And now the city is about to be hit with a massive class action suit by the 100,000 residents of Flint. The city will be hit up for money to cover the possibly life-long medical problems and special needs of the children who will have developed physical and learning disabilities from the damage done to their developing brains and nervous systems from the city's lead-poisoned water.
...but in this case I can't dispute his call for criminal charges to be brought against Michigan governor Rick Snyder for ignoring Flint's water problems.
Except what good would that do the children?
1. "As Water Problems Grew, Officials Belittled Complaints From Flint," By Julie Bosman, Monica Davey, and Mitch Smith, The New York Times, Jan. 20, 2016
2. "Fouled Water And Failed Politics. Officials Dragged Their Feet as Evidence In Flint Piled Up", By Abby Goodnough, Monica Davey and Mitch Smith, The New York Times, Jan. 24, 2016
In truth all I really know about Stephen Hawking is:
2) what I learned about him from "The Theory Of Everything",
But the other day while roaming around the internet I came across an article from The Guardian with the most compelling title: "Stephen Hawking: 'If You Feel You Are In A Black Hole, Don't Give Up. There's A Way Out."
I was intrigued, and wondered whether Dr. Hawking was referring to physical black holes, those mysterious bottomless pits lurking somewhere out in the universe where space and time meet, sucking in anything that gets too close; or was he perhaps talking about metaphysical black holes, those deep feelings of dark despair into which can be lost one's hope, happiness, peace of mind and well-being?
Stephen Hawking, possessed of a superlatively brilliant mind in a body that was already failing him when he was diagnosed at age 21 with ALS, is certainly the world's expert on black holes, of both the cosmic and existential kind.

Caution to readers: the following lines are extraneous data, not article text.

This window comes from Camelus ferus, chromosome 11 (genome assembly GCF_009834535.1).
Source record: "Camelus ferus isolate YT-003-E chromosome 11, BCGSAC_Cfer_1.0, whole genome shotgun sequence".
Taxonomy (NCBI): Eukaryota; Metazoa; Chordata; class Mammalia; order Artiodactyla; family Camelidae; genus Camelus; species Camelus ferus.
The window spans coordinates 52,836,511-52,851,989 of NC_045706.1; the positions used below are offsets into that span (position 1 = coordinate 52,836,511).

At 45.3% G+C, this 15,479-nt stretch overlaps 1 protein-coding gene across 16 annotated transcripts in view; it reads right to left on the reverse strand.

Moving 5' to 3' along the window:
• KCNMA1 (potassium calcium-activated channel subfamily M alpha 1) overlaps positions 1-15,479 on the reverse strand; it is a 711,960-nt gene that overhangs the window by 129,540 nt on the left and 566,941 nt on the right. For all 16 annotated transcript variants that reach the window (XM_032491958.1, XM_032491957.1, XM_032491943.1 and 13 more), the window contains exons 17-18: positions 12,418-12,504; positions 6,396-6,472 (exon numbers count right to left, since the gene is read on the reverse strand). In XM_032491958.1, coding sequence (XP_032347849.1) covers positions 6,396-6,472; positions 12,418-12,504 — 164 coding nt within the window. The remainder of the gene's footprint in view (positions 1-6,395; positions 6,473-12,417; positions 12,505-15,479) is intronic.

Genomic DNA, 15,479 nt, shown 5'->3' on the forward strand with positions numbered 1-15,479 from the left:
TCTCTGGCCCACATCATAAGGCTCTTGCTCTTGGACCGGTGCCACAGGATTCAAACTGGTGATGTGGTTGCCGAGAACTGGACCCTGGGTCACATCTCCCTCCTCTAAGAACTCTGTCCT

But the article was in fact about a lecture Dr. Hawking gave last year on his latest theory on black holes: whereas he'd previously concluded that information - by which he means the elements that come together to make up any physical or abstract entity - that is sucked into a black hole is destroyed, gone, lost forever, he has more recently concluded that information that falls prey to a black hole is not in fact destroyed because it's not in the nature of something that has ever existed to cease to exist. Rather, Stephen Hawking now asserts, for information that falls into a black hole there can be one of two outcomes: the information can either linger on the edge - known as the event horizon - of the black hole in a useless state or it can pop out of the black hole in a different universe. But what information that ends up in a black hole can never do is return to its original universe.
And yet, though his was a discourse on quantum physics, the symbolic - and inspirational - element of it all was not lost on Dr. Hawking. Perhaps it was for the sake of those of us whose minds exist on a lower cerebral plane that he concluded his lecture with a life metaphor : "The message of this lecture is that black holes ain't as black as they are painted. They are not the eternal prisons they were once thought...So if you feel you are in a black hole, don't give up - there's a way out."
It's good to be reminded of this by someone who knows.
These beautiful and poetic words fill me with hope, optimism, and the feeling that we human beings, most of us anyway, really want to do the right thing. It's just that it takes us time, years, centuries, millennia, to figure out what the right thing is. There are so many obstacles to overcome, so much haze and uncertainty, not to mention generations of longstanding social and religious norms, inbred, rock-solid beliefs often fueled by self-interest or, more often, the self interest of our political, religious and/or social peer-group leaders whom we humans, sheep-like, follow, thinking not or wishing not or daring not to stray.
Which is why I believe that the long arc of the moral universe is a actually more like an evolving scavenger hunt. A few people with an evolved morality and a keen conscience recognize an injustice, whether inflicted upon themselves or others, embedded in the norm of their society. These are the ones who find the cause, start the movement and bring the light, and over time the norm shifts and the law changes, and even those lagging behind the ethical curve are dragged along, kicking and screaming.